Will an OC Family Law Judge Allow my Child to Testify and Decide Which Parent to Live With in my Child Custody Case?
Will OC family law judge allow my child to testify? In the last few years in California, children have had the opportunity to share their opinions on child custody like they never have in the past. Usually, only older children have this option, and whether they have to testify in court depends on how the parents choose to determine child custody. Litigation is one option, but it can be one of the most stressful for a child.
California Law Regarding the Consideration of a Child’s Preference in a Child Custody Case
In regard to determining child custody in California, the law has changed as recently as January 1, 2012. California Family Code section 3042 states the following:
- (a) If a child is of sufficient age and capacity to reason so as to form an intelligent preference as to custody or visitation, the court shall consider, and give due weight to, the wishes of the child in making an order granting or modifying child custody or visitation.
Section B also says that in addition, the court will take certain measures to protect the child and his or her opinion during the interview.
Section C allows children who are at least 14 years old to address the court regarding their own custody or visitation schedule if the child wishes to do so, and if the Court decides that allowing the child to express his or her opinion would be in the child’s best interests. If the court does not allow a child of at least 14 to address the court, then the reasons for disallowing it must be on record.
The code continues with section D, which ensures that although children who are 14 and older should be given an opportunity to express an opinion if it is in the child’s best interest, that does not mean that a child who is under 14 at the time of the custody proceedings should be denied the opportunity to share his or her opinion as long as doing so is in the best interest of the child.
Prior to hearing the opinion of a child, a judge may ask for input from a professional, such as the minor’s counsel, a mediator, or a child custody evaluator. That professional, the judge, or either party’s attorney may indicate that the child wishes to share his or her opinion with the court.
Children are in no way obligated to address the court regarding child custody. The law also indicates that the Court must have a reason, stated on record, for choosing not to allow a child of any age to testify.
Just Because a Child Can Speak in Court Does Not Mean the Child Determines Custody
In some cases, a child’s opinion may be biased or not based on his or her own best interests.
Parent Conditioning - When a parent conditions a child to think a certain way, the child’s opinion is invalid because one parent has used emotional pressures like guilt to sway the child’s voice.
Alienation - When one parent refuses to let a child spend time with the other parent, it can harm the relationship between the child and the parent that he or she does not spend time with. This may lead the child to spend time only with the parent who he or she knows well.
Child Manipulation or Discipline Escape - Usually this issue arises with older children, who believe that one parent will be more lenient with discipline, or less stressful in social situations. The parent who acts less like a parent and more like a friend may not actually be looking out for the best interest of the child, but the child may prefer to spend time with that parent.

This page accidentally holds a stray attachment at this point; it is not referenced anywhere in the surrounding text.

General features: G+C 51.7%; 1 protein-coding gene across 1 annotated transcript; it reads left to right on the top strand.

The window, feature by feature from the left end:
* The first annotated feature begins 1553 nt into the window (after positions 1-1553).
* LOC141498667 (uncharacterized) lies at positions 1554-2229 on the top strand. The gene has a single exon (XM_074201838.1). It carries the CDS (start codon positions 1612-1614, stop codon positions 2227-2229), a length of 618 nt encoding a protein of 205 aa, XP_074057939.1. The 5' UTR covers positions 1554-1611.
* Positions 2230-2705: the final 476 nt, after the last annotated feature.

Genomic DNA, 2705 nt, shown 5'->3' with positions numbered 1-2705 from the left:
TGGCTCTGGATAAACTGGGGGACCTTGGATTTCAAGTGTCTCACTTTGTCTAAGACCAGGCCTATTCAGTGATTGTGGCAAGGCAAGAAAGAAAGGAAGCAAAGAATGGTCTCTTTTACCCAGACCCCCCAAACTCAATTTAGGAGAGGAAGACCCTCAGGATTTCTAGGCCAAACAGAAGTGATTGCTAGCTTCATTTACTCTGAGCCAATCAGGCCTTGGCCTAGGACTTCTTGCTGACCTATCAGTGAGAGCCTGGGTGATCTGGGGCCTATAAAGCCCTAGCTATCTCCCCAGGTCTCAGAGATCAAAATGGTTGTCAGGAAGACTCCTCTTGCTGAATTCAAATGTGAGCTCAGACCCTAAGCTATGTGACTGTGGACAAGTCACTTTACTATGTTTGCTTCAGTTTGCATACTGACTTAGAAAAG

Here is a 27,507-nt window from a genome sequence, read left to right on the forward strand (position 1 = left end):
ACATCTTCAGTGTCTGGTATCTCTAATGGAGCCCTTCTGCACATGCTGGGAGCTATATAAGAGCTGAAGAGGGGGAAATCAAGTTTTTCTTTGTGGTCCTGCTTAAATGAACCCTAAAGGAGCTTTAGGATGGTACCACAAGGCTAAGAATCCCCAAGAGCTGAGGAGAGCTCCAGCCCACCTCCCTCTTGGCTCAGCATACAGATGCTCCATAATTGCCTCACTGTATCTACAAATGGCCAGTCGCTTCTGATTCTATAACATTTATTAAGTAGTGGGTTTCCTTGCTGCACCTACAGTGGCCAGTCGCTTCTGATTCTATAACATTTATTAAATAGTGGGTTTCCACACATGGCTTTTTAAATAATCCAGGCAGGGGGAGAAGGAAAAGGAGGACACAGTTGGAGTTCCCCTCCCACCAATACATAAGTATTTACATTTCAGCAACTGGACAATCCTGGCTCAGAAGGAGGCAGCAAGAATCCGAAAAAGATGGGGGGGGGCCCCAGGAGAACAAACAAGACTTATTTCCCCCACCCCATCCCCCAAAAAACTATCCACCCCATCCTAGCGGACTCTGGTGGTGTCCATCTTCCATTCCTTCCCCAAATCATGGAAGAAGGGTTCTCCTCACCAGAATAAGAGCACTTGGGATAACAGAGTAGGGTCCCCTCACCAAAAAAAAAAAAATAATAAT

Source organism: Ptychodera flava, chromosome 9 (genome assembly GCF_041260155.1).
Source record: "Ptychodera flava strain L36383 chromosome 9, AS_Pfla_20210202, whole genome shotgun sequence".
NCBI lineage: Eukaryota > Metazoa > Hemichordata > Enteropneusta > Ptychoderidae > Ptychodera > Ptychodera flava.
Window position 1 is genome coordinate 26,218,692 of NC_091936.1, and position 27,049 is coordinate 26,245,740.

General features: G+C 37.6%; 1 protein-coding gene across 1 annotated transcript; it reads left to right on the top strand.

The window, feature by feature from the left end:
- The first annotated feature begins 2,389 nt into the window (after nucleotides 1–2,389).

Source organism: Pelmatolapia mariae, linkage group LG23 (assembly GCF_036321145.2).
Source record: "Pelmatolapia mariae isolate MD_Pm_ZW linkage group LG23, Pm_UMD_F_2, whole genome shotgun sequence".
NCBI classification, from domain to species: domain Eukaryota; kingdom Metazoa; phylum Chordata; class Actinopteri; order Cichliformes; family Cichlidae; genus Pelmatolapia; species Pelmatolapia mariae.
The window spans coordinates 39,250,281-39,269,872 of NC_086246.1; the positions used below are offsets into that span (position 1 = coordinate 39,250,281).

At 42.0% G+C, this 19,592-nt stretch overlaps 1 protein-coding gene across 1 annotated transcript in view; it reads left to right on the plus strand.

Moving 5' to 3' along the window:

Mental or Emotional Abuse - In any relationship, emotionally, verbally or mentally abusing a child can affect his or her actions and opinions in favor of the abuser.
If any of these situations arise, it is not only important for the judge to see through the child’s opinions and wishes, but that he or she makes a custody agreement that is in the best interest of the child.
If you are a parent who is facing a child that does not wish to spend time with you due to one of these circumstances, discuss your case with your family law and child custody attorney as soon as possible to build your case and protect your parental rights and the best interests of your child.
How is a Child’s Opinion Brought in Front of the Judge Without Bias?
Every court and every judge may have a unique way of obtaining the child’s opinion. The law allowing the child to state his or her opinion has only been in effect since January 1, 2012, so many judges are still figuring out how to apply the law to the courtroom.
The law ensures that the judge considers several things when obtaining the child’s opinion.
• The child’s privacy, and the location that the testimony is given must be considered, including whether the court is open to the public at the time;
• The influence or presence of the parents during the testimony, and whether the parents should be present. If the parents are not present, there may be a recording device for the benefit of the parents and the attorneys after the testimony has been given;
• The way in which the child will be questioned, and who will do the questioning can affect the child’s response.
The court may choose to appoint a child custody evaluator, or to have an attorney represent the child rather than interviewing the child directly, interviewing the child in the courtroom, or allowing the parents to be present.
Child Custody Attorney in Orange County
If you are entering a child custody case in Southern California and you have concerns about your child’s opinion, it is best to consult a child custody attorney as soon as possible. Contact us at Yanez & Associates as soon as possible to schedule your free initial consultation.